The University of North Carolina Board of Trustees unanimously adopted a resolution in favor of academic freedom and campus freedom of speech following a review of new student survey, The Carolina Journal reported August 3. The resolution is in the agenda document.
“University of North Carolina at Chapel Hill’s Tenure Policy affirms this commitment [to freedom of inquiry by faculty] by acknowledging that ‘it is the policy of the University to maintain and encourage full freedom, within the law, of inquiry, discourse, teaching, research, and publication and to protect any member of the faculty against influences, from within or without the University, which would restrict the faculty member in the exercise of these freedoms in his or her area of scholarly interest,'” the resolution stated.
The resolution also committed the university to the Chicago Principles on free speech and the University of Chicago Kalven Committee Report on the University’s Role in Political and Social Action, which “recognizes that the neutrality of the University on social and political issues ‘arises out of respect for free inquiry and the obligation to cherish a diversity of viewpoints.'”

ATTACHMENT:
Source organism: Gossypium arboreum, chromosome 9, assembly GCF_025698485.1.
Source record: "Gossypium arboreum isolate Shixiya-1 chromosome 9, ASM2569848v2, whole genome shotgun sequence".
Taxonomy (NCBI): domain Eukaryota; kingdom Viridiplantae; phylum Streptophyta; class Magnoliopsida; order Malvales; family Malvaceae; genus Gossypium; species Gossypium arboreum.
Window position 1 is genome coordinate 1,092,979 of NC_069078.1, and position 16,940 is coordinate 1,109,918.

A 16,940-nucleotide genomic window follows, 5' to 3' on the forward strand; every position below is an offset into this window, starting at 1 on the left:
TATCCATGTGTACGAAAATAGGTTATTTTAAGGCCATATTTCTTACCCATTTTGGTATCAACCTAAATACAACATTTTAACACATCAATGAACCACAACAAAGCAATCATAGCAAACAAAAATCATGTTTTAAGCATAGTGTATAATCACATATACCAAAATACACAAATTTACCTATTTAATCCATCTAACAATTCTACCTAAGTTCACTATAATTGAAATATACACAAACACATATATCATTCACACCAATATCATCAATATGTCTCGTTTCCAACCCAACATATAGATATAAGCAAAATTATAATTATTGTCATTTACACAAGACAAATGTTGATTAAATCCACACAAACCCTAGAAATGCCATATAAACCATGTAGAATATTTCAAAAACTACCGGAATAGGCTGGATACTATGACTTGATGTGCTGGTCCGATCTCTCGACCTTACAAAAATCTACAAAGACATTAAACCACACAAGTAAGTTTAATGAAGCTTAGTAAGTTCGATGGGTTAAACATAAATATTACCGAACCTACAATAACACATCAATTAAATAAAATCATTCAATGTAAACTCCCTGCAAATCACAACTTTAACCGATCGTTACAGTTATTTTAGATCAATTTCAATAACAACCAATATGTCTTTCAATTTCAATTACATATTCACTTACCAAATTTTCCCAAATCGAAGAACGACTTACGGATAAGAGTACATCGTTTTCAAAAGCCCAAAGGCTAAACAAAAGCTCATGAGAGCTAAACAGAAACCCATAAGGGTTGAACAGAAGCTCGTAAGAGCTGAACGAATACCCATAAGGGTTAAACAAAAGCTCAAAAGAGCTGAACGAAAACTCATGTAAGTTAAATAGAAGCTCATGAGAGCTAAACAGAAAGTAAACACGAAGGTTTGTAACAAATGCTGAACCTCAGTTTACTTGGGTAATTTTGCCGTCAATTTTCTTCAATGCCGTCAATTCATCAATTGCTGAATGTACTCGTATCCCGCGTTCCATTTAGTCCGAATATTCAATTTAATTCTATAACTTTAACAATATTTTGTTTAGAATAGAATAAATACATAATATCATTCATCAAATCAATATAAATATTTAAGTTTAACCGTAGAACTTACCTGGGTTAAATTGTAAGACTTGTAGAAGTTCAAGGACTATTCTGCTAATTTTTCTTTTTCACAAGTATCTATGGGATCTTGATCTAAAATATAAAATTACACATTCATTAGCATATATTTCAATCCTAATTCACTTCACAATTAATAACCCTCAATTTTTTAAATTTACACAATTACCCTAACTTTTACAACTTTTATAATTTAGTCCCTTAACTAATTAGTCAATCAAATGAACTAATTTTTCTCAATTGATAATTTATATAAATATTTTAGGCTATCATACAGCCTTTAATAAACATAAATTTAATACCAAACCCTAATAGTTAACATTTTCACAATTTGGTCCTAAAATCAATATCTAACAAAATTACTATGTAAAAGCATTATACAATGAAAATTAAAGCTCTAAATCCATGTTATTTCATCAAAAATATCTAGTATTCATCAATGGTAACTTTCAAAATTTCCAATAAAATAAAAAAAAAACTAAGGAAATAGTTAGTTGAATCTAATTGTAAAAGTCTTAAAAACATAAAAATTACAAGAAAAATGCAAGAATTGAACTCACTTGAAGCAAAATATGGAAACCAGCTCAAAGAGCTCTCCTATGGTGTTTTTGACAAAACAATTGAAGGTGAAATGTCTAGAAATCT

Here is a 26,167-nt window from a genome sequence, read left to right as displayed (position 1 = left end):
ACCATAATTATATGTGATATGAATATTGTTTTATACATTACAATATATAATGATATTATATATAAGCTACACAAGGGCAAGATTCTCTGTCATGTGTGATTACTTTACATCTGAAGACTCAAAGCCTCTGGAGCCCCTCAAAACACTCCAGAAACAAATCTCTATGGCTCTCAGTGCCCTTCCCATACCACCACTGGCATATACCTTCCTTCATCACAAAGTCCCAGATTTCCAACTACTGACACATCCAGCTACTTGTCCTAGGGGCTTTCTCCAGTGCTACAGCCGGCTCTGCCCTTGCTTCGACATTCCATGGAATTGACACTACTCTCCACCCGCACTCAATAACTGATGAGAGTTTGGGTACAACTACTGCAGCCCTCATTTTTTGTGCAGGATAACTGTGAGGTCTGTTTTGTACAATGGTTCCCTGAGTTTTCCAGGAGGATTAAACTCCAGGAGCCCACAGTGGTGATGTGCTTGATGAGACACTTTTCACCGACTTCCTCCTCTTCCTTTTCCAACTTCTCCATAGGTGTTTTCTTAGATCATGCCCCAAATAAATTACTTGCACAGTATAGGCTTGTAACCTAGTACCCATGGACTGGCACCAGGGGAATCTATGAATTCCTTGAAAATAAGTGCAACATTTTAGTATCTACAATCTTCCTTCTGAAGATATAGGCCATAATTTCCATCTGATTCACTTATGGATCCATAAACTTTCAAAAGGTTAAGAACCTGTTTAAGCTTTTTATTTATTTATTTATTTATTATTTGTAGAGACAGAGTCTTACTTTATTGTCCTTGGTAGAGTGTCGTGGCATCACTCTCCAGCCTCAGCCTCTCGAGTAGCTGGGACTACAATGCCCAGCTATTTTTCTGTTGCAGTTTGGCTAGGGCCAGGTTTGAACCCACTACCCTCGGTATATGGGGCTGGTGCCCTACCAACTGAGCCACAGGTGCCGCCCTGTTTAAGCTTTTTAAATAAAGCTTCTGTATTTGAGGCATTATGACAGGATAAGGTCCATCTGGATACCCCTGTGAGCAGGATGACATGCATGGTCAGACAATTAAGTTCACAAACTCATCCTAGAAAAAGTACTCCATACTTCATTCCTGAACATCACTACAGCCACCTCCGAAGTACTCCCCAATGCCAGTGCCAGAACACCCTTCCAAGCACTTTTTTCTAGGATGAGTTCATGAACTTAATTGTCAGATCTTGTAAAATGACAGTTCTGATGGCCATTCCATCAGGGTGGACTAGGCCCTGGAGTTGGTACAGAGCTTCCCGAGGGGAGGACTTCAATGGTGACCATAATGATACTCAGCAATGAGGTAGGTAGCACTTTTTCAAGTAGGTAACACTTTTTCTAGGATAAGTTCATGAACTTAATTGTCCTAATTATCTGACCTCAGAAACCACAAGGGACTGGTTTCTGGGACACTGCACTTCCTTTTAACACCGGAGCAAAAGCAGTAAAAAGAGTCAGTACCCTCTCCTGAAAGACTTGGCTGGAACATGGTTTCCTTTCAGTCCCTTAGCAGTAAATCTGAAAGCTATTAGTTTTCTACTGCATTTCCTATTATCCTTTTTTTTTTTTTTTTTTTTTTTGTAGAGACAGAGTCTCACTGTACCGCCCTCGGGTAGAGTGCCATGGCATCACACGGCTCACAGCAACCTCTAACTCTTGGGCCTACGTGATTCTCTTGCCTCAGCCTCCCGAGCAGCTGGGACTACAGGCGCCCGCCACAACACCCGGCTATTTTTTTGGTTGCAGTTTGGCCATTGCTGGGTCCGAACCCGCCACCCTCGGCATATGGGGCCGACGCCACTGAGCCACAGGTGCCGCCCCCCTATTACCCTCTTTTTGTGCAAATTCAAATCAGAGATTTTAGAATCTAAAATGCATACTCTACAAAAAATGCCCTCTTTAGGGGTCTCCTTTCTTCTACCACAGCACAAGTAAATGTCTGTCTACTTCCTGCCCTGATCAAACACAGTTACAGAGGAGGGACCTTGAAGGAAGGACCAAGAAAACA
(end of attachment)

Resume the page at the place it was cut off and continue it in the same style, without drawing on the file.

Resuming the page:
The principles also affirm “‘a heavy presumption against the university taking collective action or expressing opinions on the political and social issues of the day,'” according to the statement.
“Our universities, particularly, should be the place where we most expect the freedom to challenge the status quo, both in society and amongst the folks in the institution itself,” Trustees Vice Chair John Preyer said during the July 27 taped meeting (pictured), which was posted to YouTube August 4 by The James G. Martin Center for Academic Renewal.
“We should expect this to be a place where we are encouraged to understand and articulate positions other than our own in a fair and honest manner,” Preyer said.
The meeting vote followed a presentation on a new survey from UNC faculty on how comfortable conservative, moderate and liberal students are in expressing their views on campus, according to The Richmond Observer.
The survey had collected responses from randomly selected students at several University of North Carolina schools, including UNC-Chapel Hill, Appalachian State, and N.C. Central University, The Carolina Journal reported.
Liberal students felt the most comfortable sharing their view, but a greater share of conservatives felt “uncomfortable giving honest opinions in class” on issues including race, police, and immigration, the Carolina Journal reported.
However, the survey also found that “students across the political spectrum want more opportunities to engage with those who think differently.”
“Among students who identify as liberal, there is often more support for inviting more conservative speakers than for inviting more liberal speakers” the survey stated.
“We talk a lot about diversity, equity, and inclusion,” Board of Trustees member Marty Kotis stated during meeting. “Diversity also means diversity of opinions and freedom to explore thoughts. I just feel like we could say it’s the most critical issue going on right now. And it certainly is among conservative families out there when they’re deciding where to send their children.”
IMAGE: The James G. Martin Center/YouTube
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